[cap-talk] Singleton discussion (was: Re: object-oriented-security.org)
bklooste at gmail.com
Fri Mar 12 18:45:21 PST 2010
I do . nothing is immutable with regards to maintenance and they are still
global scope I once had to change some configuration from a readonly
singleton to dynamic and it was a royal pain references were everywhere.
AFAIK the only thing mutability on singletons affects is multi threading.
Going by our analogy is a open on a readonly file good ?
If that read-only file has exactly the same contents on every system in the
world, and those contents never change, then it's OK. In any other case, it
can't really be considered a constant.
In that case some executables never change . I don't think anyone is
suggesting you would NOT need capabilities on an executable that never
changes ..Something is wrong either the singleton for constant data or the
file system analogy.
And as I stated I worked on a project where we constants like AU , m etc
Which you would not expect to change but there was a requirement to change
all configuration to be dynamic so the old config module got scrapped and I
had to pull static constant references from a huge amount of code due to
their global scope. Which meant all those statics are a pain. While data
may be constant at runtime with regard to maintenance nothing is constant .
good use of a singleton is as a Fascade to wrap more complex structures and
to allow cross module communication. But it should be infrequent eg it would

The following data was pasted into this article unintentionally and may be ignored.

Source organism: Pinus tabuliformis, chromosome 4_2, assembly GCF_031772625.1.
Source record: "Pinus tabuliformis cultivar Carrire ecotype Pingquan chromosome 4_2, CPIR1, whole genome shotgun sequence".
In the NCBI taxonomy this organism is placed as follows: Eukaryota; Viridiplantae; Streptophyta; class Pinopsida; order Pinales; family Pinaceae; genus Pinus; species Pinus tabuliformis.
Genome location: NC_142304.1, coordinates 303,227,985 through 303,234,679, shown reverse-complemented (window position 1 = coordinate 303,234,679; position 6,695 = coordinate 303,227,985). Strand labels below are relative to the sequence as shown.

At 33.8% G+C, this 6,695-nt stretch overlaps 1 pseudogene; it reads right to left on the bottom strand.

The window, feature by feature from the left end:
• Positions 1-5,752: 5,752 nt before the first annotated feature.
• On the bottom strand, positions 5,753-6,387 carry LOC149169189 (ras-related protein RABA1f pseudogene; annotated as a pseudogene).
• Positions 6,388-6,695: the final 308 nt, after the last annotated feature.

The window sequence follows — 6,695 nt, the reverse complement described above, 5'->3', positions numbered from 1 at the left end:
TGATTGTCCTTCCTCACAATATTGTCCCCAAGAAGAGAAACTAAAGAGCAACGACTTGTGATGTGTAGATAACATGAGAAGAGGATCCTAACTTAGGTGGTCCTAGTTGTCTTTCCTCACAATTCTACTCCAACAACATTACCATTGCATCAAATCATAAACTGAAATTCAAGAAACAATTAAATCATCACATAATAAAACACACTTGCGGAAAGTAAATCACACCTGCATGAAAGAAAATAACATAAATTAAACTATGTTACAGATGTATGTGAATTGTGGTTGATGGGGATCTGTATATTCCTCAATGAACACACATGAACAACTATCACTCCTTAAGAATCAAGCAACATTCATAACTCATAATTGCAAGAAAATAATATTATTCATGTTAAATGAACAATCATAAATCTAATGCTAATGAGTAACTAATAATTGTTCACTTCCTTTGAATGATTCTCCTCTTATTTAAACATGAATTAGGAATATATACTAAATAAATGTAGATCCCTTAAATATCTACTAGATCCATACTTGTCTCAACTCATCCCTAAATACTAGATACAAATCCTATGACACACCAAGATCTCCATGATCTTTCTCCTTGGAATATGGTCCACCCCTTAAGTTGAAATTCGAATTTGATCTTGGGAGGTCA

be ok to get a reference to the Filesystem interface/API through a
singleton. But once you have your reference use instance calls .
No, this is not OK, for many reasons which have been repeated several times
- It means code using this singleton only works with the "real" filesystem,
not any other filesystem that the caller of your code might want you to work
Not really as the Singleton just holds a file system object that may be
changed eg via a config file
- It means code using this singleton is hard to test, because any test has
to modify the "real" filesystem instead of simply providing your code with a
. It does means it's a bit hard to test but it is only a Fascade for an
internal OO structure its not an issue.
- Most importantly to this mailing list, it means that any piece of code is
able to get access to the filesystem, which is insecure.
That's is true .. But it does not mean they have access to any files..
Accessing a file system but not having access to a file is not an issue. In
this case its more likely it would be the VFS root. Which would return a
file system instance which you could pass capabilities into.
Static Fascades are a well excepted pattern used in many (most ?) libs to
make them easier to use the key is to use them just for a few frequently
used entry points after all every program has a static entry provided by a
lib . main().
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